Thanks to Project Inspire, Public Education Foundation’s Teacher Residency program, 19 future teachers will spend the 2022-23 school year apprenticing with mentor teachers and supporting the learning of students in high-need Hamilton County schools. More than 100 graduates of Project Inspire already work in Hamilton County.
This year’s aspiring teachers will work in Dalewood Middle School, East Ridge High School, East Ridge Middle School, Hardy Elementary School, The Howard School, Orchard Knob Elementary School, Orchard Knob Middle School, and two charter schools: Chattanooga Girls Leadership Academy and Montessori Elementary at Highland Park.
PEF launched Project Inspire in 2011, in partnership with Hamilton County Schools. The teacher residency program recruits and trains college graduates who want to become full-time teachers in economically disadvantaged schools. The aspiring teachers spend a full year teaching alongside an outstanding mentor teacher, learning what highly effective teachers do. The future teachers also earn a Master’s degree from either Lee University or University of Tennessee- Knoxville and a teaching license from the state of Tennessee. They are paid a living stipend thanks to a partnership with AmeriCorps and support from Lyndhurst Foundation and National Center for Teacher Residencies.
“We are delighted with this year’s cohort of future teachers,” said Dr. Dan Challener, president of the Public Education Foundation. “They come from across the United States and have distinguished themselves as undergraduates and, in many cases, in the world of work. Each of our residents is committed to making a difference for our students, and they will do that thanks to the terrific training they get from the mentor teachers they work with all year, the academic courses and guidance they get from our university partners, and the coaching they get from Project Inspire staff members Erica Kelley and Dr. Edna Varner.”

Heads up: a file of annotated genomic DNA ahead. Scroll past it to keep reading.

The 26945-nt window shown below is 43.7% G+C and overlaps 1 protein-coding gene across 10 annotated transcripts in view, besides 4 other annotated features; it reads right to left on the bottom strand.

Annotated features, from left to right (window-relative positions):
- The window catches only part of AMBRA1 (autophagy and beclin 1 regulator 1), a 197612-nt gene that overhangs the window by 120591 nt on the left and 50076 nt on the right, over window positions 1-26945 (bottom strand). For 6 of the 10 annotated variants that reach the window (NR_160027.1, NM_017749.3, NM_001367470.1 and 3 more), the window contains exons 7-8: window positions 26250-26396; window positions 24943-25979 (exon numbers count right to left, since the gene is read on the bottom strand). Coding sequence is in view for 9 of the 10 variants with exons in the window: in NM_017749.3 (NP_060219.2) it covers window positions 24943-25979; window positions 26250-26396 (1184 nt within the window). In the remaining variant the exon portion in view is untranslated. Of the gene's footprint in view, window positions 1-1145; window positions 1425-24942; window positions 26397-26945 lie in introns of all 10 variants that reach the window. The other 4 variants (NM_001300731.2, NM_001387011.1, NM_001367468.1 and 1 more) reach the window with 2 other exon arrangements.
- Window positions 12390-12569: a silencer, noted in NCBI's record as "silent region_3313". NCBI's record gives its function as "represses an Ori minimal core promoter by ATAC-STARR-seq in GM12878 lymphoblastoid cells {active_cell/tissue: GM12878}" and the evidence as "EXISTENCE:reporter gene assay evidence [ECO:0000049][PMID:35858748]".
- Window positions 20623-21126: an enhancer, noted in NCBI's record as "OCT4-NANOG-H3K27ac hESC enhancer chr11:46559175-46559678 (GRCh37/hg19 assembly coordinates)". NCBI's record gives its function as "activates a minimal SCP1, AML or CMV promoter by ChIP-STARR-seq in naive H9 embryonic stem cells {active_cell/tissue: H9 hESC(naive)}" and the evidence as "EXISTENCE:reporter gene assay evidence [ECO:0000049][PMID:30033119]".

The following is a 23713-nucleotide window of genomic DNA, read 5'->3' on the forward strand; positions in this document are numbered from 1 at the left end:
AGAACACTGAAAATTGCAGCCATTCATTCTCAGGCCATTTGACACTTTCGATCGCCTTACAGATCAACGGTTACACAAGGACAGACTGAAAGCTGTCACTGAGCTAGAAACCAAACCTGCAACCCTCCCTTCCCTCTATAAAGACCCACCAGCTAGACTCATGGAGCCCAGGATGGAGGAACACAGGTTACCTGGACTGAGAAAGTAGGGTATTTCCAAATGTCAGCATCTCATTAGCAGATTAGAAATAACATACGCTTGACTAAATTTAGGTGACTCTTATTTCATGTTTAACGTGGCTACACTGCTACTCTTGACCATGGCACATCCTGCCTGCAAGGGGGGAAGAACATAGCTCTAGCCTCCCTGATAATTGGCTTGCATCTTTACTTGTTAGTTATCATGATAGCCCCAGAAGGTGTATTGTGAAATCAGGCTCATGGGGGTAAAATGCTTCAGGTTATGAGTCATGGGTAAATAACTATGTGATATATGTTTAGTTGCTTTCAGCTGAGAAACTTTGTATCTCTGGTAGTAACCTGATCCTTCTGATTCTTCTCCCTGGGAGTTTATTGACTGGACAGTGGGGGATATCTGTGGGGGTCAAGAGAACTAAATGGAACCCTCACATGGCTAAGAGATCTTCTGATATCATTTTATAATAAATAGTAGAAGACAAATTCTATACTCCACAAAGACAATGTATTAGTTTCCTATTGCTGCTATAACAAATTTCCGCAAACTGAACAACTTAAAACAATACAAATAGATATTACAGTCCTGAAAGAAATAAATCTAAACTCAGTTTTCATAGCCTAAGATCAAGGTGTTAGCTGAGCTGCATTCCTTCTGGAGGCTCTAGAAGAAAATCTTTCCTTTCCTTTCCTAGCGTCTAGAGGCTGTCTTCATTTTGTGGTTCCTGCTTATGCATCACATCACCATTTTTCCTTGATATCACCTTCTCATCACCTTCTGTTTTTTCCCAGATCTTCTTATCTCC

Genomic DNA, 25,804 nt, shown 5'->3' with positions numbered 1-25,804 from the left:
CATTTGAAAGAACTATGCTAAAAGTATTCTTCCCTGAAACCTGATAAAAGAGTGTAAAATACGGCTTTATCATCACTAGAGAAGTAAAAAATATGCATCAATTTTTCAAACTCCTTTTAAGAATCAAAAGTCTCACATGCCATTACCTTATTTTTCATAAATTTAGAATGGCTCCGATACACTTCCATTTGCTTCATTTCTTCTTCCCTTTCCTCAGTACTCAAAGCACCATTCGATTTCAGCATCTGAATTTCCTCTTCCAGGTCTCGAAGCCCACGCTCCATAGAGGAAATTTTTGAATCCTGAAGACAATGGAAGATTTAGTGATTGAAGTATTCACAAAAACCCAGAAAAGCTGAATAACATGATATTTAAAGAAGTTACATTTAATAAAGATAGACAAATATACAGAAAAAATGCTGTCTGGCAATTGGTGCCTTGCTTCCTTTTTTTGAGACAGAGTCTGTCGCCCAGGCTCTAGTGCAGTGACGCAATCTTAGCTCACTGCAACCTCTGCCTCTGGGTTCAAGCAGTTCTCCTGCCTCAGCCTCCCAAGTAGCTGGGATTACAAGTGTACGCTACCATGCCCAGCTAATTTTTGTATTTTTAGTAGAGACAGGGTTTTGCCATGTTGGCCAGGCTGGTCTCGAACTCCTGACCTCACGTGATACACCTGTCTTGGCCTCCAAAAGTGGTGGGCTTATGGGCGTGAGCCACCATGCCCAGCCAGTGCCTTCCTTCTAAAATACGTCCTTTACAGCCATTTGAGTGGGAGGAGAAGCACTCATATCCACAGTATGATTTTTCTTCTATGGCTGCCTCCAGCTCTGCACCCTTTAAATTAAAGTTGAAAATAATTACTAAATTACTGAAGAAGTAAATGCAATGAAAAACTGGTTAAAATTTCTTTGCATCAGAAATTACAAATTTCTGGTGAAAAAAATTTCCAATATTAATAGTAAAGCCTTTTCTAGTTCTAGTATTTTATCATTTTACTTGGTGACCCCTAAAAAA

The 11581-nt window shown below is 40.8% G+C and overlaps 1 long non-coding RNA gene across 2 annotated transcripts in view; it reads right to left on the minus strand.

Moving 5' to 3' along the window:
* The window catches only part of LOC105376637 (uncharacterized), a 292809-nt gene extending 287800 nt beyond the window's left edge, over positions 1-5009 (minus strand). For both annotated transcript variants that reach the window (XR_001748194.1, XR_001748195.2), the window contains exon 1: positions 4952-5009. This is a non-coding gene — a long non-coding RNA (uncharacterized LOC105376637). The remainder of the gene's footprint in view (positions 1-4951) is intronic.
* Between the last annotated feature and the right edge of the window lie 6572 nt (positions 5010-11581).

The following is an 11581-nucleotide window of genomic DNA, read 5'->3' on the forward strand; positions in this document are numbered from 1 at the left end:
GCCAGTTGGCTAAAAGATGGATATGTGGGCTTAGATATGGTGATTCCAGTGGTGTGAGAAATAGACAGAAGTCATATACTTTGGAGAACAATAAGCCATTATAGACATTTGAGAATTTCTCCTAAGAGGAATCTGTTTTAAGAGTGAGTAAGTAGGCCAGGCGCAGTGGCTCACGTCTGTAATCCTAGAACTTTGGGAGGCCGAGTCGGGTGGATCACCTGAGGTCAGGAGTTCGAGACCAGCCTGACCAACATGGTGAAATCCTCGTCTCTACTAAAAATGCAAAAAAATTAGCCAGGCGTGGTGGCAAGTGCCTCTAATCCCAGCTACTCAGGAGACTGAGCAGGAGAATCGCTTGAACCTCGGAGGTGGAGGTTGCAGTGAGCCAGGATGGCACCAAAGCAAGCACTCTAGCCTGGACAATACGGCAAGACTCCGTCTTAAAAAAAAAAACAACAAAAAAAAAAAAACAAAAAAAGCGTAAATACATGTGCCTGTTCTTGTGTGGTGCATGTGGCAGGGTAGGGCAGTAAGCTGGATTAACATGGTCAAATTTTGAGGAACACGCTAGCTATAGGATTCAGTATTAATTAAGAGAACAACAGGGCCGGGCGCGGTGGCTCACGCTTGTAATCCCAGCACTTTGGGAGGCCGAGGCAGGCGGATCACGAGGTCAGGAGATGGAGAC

Project Inspire recruits nationwide for talented individuals who are passionate about making a difference in the lives of underserved students. The program’s selection process identifies candidates with teaching and leadership potential and vets them with school district and community leaders during a series of selection activities.
Project Inspire often recruits candidates who are interested in changing careers. One of this year’s residents, Hilary Hodgkins, joined Project Inspire after a 20-year career as a criminal defense attorney.
“Central to my role as a criminal defense attorney has been building relationships with my clients,” says Ms. Hodgkins. “So many of my clients had challenging experiences in school and dropped out for one reason or another. I began to wonder if there was an ideal window in these kids’ lives where they could be supported to make different choices for their lives. Project Inspire has allowed me a way to become a different kind of advocate, an advocate in the classroom.”
“I appreciate the residency model of Project Inspire. I’ve been paired with an outstanding clinical instructor,” says Ms. Hodgkins, who will be teaching English Language Arts with Ginny Jackson, an experienced clinical instructor and highly effective teacher-leader at East Ridge High School. Hamilton
County Schools partners with Project Inspire by identifying exceptional teachers who are thriving in “hard-to-staff” schools as clinical instructors for the residency. Their mentorship and leadership are key to ensuring Project Inspire teachers are ready from day one.
Data from the National Center for Teacher Residency shows that Project Inspire consistently outperforms the national average for residency programs in resident preparedness, resident effectiveness, and leadership development.
In the Harvard-based Tripod Student Perception Survey which asks students to evaluate their teachers on factors such as engagement, motivation, achievement and mindsets, Project Inspire teacher-residents consistently score 10-15 percent above the national average.
“Project Inspire values the voice of students, especially those living in communities that have been historically marginalized.” said PEF’s Mark Neal, who has served as program director of Project Inspire since 2012. “This is a matter of justice, and we celebrate the great work being done by Project Inspire residents and graduates to empower students as learners and leaders.”
This year’s residents include:
Blake Baggott, East Ridge High School
Sean Carrigan, Hardy Elementary School
Hope Chapman, Dalewood Middle School
Mikayla Curry, The Howard School
Hilary Hodgkins, East Ridge High School
Daniel Holley, Dalewood Middle School
Taylor Jefferson, Montessori Elementary at Highland Park
Kat Kendall, Hardy Elementary School
Anna Kholod, Orchard Knob Middle School
Anna Lee, Montessori Elementary at Highland Park
Stephaney Long, Chattanooga Girls Leadership Academy
Kara Matassino, The Howard School
Amber McLemore, The Howard School
Jesse McNutt, Orchard Knob Middle School
Morgan Phillips, Orchard Knob Middle School
Amanda Shaw, Hardy Elementary School
Ophelia Thornton, Chattanooga Girls Leadership Academy
Trevor Wilson, East Ridge High School
Lindsey Long, Orchard Knob Middle School